Slaughter joins Harvest Road team

Slaughter joins Harvest Road team

Agribusiness
Paul Slaughter has been announced as Harvest Road Group's new chief executive officer.

Paul Slaughter has been announced as Harvest Road Group's new chief executive officer.

Aa

He was CEO for Mrs Mac's & has worked in wholesale, retail & food services

Aa

The appointment of a new chief executive officer (CEO) has signalled a new phase of domestic and international growth for Harvest Road Group.

So far 2020 has been a big year for Harvest Road investment wise, purchasing its first cattle station in the Kimberley and two properties at Hill River, launching its new aquaculture brand Leeuwin Coast, which includes Akoya oysters and mussels in the Albany region, along with continuing to establish its major Koojan feedlot and processing facility, near Moora.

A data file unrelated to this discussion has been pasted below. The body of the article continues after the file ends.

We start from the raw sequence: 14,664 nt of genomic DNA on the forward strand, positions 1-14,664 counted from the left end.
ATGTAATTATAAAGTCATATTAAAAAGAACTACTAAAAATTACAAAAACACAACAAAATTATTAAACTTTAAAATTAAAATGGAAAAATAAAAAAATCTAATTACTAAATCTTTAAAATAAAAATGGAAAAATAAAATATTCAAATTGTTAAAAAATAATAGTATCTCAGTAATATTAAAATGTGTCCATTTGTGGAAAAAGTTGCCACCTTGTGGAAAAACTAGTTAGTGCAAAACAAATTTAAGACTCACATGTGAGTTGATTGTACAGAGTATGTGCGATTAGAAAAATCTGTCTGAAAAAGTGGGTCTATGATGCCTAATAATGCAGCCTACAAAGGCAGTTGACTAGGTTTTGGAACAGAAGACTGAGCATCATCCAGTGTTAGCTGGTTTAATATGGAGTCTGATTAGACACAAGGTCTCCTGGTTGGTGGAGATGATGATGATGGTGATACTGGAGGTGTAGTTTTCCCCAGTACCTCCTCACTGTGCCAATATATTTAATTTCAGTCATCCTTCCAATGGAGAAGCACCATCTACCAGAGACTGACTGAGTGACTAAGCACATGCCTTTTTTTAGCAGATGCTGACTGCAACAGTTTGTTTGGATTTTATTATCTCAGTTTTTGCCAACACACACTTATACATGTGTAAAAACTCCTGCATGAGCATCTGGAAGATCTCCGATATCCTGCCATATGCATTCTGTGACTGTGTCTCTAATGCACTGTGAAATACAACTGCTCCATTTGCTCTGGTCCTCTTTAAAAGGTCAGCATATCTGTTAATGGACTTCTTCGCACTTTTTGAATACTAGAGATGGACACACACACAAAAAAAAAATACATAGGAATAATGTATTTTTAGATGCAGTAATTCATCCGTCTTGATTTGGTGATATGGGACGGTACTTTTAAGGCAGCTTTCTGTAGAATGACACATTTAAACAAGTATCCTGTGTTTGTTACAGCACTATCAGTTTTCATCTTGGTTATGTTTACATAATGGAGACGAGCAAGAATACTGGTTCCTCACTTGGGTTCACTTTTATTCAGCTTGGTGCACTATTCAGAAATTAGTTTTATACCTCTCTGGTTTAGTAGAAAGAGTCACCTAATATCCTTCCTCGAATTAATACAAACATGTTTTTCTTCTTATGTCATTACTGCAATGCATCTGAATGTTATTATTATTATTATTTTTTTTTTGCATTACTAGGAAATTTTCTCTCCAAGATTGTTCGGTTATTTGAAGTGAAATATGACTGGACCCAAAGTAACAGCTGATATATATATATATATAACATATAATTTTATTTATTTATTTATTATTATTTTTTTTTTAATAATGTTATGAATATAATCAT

Harvest Road is WA's largest beef processor which is locally owned by rich listers Andrew and Nicola Forrest.

Paul Slaughter will steer the company through this next stage of growth, replacing the inaugural CEO Greg Harvey who stepped down from the role a few weeks ago.

With 25 years' of experience in the food services, wholesale and retail sectors, as CEO for Mrs Mac's Australia and New Zealand, Tattarang (the parent company of Harvest Road) chief investment officer John Hartman said Mr Slaughter expertise would deliver growth and brand development across local and emerging markets.

"Our investment in Harvest Road has created world-class integrated supply chain capabilities and export growth into 40 markets," Mr Hartman said.

"We look forward to working with Paul to seize further opportunities to share the best of our local produce with the rest of the world."